“Islam says the same thing as always. That all men, in this world, are of equal worth. And that no man shall be slandered, violated, judged or ridiculed. So if you hear someone use religion to justify hate, don’t listen to them. Because hate doesn’t come from religion, it comes from fear.” 

Writer and director Julie Andem continues this narrative throughout the season and into season four with Sana. With scenes like minute by minute and discussions of faith, SKAM brings opposing sides to the table in hopes to educate its viewers. Rather than force one opinion down your throat, it allows the audience to see both sides and make decisions for themselves, making the writing of SKAM oh so brilliant. 

Acting 

One of my favorite parts about SKAM is the acting. Though in Norwegian, the actors do a phenomenal job of portraying these universal emotions.that you don’t even need words to understand, because you feel it. It’s seen in their body language and in the way they speak. Even down to the way they breathe, there’s a purpose to it, which makes it so real. Though they use music and talk to fill space, the writers were not afraid of silence and the impact it can have. The use of silence is often seen in some of SKAM’S most powerful scenes as you see conversations happen through text. As simple and boring as it may seem to read a speech bubble while someone sits and types on their phone, what makes these moments so impactful is their facial expressions that make it feel as though you’re processing with the characters. One of my favorite moments comes from these scenes when Isak comes out to his mom. Fearful of his religious mom’s opinion, the viewer gets to partake in the anticipating build up as Isak receives a text from his mom and the relief he feels when she responds, telling him she still loves him. Met with tears, Isak is rewarded after showcasing the vulnerability of opening up and coming to terms with who he is. This performance by Tarjei and actors like Iman Meskini give a voice to marginalised groups and make them feel accepted in a world they’re told isn’t theirs.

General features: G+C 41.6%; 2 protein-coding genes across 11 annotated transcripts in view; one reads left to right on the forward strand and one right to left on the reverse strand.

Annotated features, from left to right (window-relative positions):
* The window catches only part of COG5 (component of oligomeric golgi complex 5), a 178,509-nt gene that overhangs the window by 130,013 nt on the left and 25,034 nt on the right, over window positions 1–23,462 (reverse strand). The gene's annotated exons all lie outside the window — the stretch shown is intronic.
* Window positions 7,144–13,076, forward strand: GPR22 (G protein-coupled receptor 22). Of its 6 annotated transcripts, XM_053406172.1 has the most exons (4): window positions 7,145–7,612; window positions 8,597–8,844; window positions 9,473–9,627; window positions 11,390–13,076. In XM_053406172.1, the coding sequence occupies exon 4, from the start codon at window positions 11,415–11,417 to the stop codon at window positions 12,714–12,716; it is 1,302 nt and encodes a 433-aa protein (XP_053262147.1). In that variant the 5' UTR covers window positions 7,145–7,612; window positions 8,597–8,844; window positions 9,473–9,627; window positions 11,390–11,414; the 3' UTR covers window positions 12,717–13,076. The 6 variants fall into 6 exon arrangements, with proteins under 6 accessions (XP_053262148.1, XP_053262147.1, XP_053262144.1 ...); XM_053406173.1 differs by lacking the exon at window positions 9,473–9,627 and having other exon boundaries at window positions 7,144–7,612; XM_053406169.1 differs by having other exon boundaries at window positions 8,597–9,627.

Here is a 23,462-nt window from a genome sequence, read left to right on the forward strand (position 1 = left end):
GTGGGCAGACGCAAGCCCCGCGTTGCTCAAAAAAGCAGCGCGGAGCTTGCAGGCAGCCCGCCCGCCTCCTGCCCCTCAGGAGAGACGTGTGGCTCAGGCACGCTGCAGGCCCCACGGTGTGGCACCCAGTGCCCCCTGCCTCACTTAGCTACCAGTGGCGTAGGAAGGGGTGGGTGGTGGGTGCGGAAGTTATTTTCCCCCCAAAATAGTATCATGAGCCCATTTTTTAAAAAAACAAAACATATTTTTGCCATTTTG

…and when everything seems hopeless, take it one day at a time. And if one day seems too much, just take it one hour at a time. And if an hour is too much, just take it a minute at a time. – Sonja  

Character development